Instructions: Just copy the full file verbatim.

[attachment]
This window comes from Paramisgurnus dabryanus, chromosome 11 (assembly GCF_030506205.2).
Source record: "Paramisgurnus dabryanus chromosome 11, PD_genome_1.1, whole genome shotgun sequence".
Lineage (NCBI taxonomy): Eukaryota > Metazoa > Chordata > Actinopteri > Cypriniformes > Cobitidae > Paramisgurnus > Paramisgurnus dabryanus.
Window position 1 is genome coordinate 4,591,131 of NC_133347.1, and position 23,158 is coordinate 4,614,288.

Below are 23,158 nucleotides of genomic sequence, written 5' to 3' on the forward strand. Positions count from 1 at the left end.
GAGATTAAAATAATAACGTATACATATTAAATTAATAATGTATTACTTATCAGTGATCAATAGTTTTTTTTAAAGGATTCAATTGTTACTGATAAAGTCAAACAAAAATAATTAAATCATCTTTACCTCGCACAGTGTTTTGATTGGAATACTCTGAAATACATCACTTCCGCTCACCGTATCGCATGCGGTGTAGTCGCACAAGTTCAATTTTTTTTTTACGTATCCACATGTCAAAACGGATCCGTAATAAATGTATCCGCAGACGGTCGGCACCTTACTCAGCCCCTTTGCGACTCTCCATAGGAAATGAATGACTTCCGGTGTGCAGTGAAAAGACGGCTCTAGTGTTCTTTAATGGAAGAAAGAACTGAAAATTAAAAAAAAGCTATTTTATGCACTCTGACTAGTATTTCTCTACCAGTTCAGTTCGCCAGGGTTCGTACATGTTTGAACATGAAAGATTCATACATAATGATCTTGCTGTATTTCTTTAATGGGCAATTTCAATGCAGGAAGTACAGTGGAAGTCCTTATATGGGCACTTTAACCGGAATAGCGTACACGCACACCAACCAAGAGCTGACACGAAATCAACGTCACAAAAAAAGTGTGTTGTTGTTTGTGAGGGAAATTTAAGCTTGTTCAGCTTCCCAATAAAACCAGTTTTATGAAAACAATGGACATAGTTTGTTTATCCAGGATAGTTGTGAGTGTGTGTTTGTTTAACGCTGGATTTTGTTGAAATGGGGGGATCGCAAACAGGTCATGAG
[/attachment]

This window comes from Paramisgurnus dabryanus, chromosome 11 (assembly GCF_030506205.2).
Source record: "Paramisgurnus dabryanus chromosome 11, PD_genome_1.1, whole genome shotgun sequence".
Lineage (NCBI taxonomy): Eukaryota > Metazoa > Chordata > Actinopteri > Cypriniformes > Cobitidae > Paramisgurnus > Paramisgurnus dabryanus.
Window position 1 is genome coordinate 4,591,131 of NC_133347.1, and position 23,158 is coordinate 4,614,288.

Below are 23,158 nucleotides of genomic sequence, written 5' to 3' on the forward strand. Positions count from 1 at the left end.
GAGATTAAAATAATAACGTATACATATTAAATTAATAATGTATTACTTATCAGTGATCAATAGTTTTTTTTAAAGGATTCAATTGTTACTGATAAAGTCAAACAAAAATAATTAAATCATCTTTACCTCGCACAGTGTTTTGATTGGAATACTCTGAAATACATCACTTCCGCTCACCGTATCGCATGCGGTGTAGTCGCACAAGTTCAATTTTTTTTTTACGTATCCACATGTCAAAACGGATCCGTAATAAATGTATCCGCAGACGGTCGGCACCTTACTCAGCCCCTTTGCGACTCTCCATAGGAAATGAATGACTTCCGGTGTGCAGTGAAAAGACGGCTCTAGTGTTCTTTAATGGAAGAAAGAACTGAAAATTAAAAAAAAGCTATTTTATGCACTCTGACTAGTATTTCTCTACCAGTTCAGTTCGCCAGGGTTCGTACATGTTTGAACATGAAAGATTCATACATAATGATCTTGCTGTATTTCTTTAATGGGCAATTTCAATGCAGGAAGTACAGTGGAAGTCCTTATATGGGCACTTTAACCGGAATAGCGTACACGCACACCAACCAAGAGCTGACACGAAATCAACGTCACAAAAAAAGTGTGTTGTTGTTTGTGAGGGAAATTTAAGCTTGTTCAGCTTCCCAATAAAACCAGTTTTATGAAAACAATGGACATAGTTTGTTTATCCAGGATAGTTGTGAGTGTGTGTTTGTTTAACGCTGGATTTTGTTGAAATGGGGGGATCGCAAACAGGTCATGAG